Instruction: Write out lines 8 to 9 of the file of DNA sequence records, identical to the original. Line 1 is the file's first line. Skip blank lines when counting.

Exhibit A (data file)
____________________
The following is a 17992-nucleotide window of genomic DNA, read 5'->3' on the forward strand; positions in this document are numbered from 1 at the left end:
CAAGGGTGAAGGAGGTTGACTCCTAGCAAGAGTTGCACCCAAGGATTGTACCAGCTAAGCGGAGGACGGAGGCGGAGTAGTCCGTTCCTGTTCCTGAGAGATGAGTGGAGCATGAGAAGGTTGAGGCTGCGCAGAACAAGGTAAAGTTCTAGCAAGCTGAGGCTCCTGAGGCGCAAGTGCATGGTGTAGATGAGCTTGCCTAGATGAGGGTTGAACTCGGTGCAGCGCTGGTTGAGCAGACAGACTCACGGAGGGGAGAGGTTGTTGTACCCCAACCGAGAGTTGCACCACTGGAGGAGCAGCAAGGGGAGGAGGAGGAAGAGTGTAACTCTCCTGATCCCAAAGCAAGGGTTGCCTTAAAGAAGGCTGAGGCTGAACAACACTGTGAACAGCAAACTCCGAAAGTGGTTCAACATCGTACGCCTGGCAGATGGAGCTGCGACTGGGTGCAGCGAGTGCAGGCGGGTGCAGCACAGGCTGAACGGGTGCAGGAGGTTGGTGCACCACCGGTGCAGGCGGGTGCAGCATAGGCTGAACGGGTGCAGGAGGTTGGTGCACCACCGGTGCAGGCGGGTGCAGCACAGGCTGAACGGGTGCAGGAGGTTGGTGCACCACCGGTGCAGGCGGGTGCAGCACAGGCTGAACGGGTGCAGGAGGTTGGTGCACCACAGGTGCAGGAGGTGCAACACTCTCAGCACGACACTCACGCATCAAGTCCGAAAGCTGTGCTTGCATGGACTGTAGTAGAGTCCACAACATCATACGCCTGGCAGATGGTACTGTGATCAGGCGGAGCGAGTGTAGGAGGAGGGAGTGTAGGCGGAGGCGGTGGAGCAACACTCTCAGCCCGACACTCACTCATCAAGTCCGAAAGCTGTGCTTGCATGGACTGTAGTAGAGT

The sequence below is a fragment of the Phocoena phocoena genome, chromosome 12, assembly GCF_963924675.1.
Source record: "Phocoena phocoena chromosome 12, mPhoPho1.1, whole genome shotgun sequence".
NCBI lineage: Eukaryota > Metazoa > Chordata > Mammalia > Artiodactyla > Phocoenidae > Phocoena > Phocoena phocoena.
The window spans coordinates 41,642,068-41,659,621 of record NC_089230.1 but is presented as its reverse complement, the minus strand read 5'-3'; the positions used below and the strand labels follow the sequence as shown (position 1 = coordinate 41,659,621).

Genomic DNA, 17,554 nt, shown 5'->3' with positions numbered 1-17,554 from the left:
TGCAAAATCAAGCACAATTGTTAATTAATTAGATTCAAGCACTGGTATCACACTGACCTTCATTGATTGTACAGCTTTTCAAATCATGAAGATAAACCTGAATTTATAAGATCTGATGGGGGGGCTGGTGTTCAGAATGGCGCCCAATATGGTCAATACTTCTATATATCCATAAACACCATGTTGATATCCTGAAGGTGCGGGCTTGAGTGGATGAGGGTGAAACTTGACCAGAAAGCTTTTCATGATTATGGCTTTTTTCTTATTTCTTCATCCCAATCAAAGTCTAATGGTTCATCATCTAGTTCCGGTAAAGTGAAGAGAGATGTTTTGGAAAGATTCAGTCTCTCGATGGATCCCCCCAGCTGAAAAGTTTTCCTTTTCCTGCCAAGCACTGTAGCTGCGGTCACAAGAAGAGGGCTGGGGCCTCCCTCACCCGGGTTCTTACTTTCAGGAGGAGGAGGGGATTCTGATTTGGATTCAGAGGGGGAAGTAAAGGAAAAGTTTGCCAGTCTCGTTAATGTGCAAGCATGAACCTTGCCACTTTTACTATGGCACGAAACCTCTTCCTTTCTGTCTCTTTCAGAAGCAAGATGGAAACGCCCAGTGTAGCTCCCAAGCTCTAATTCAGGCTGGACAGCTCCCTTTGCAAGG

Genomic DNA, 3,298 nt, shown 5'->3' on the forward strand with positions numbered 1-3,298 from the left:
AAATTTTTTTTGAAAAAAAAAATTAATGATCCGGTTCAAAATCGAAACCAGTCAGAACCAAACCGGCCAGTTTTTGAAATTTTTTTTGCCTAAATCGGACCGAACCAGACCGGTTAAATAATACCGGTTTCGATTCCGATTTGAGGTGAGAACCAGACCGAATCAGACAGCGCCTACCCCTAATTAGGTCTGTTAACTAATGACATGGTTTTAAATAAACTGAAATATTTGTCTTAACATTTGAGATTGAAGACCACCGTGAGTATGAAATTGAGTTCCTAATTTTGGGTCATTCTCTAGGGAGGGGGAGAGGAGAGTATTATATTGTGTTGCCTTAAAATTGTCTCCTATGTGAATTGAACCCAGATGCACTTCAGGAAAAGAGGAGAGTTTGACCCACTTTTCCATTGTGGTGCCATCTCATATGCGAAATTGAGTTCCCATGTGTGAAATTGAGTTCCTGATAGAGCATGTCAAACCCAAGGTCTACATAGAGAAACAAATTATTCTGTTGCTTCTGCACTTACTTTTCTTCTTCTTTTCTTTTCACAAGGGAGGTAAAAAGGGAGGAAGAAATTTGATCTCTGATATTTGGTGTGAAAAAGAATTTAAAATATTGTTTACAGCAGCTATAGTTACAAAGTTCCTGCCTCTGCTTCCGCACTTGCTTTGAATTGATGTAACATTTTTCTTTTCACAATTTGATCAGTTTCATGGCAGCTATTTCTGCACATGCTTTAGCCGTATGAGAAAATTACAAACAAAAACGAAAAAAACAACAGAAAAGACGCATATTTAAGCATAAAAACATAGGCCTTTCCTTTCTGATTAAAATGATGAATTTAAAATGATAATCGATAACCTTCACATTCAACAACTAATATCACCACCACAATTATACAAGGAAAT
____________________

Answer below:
TGCAAAATCAAGCACAATTGTTAATTAATTAGATTCAAGCACTGGTATCACACTGACCTTCATTGATTGTACAGCTTTTCAAATCATGAAGATAAACCTGAATTTATAAGATCTGATGGGGGGGCTGGTGTTCAGAATGGCGCCCAATATGGTCAATACTTCTATATATCCATAAACACCATGTTGATATCCTGAAGGTGCGGGCTTGAGTGGATGAGGGTGAAACTTGACCAGAAAGCTTTTCATGATTATGGCTTTTTTCTTATTTCTTCATCCCAATCAAAGTCTAATGGTTCATCATCTAGTTCCGGTAAAGTGAAGAGAGATGTTTTGGAAAGATTCAGTCTCTCGATGGATCCCCCCAGCTGAAAAGTTTTCCTTTTCCTGCCAAGCACTGTAGCTGCGGTCACAAGAAGAGGGCTGGGGCCTCCCTCACCCGGGTTCTTACTTTCAGGAGGAGGAGGGGATTCTGATTTGGATTCAGAGGGGGAAGTAAAGGAAAAGTTTGCCAGTCTCGTTAATGTGCAAGCATGAACCTTGCCACTTTTACTATGGCACGAAACCTCTTCCTTTCTGTCTCTTTCAGAAGCAAGATGGAAACGCCCAGTGTAGCTCCCAAGCTCTAATTCAGGCTGGACAGCTCCCTTTGCAAGG

Genomic DNA, 3,298 nt, shown 5'->3' on the forward strand with positions numbered 1-3,298 from the left: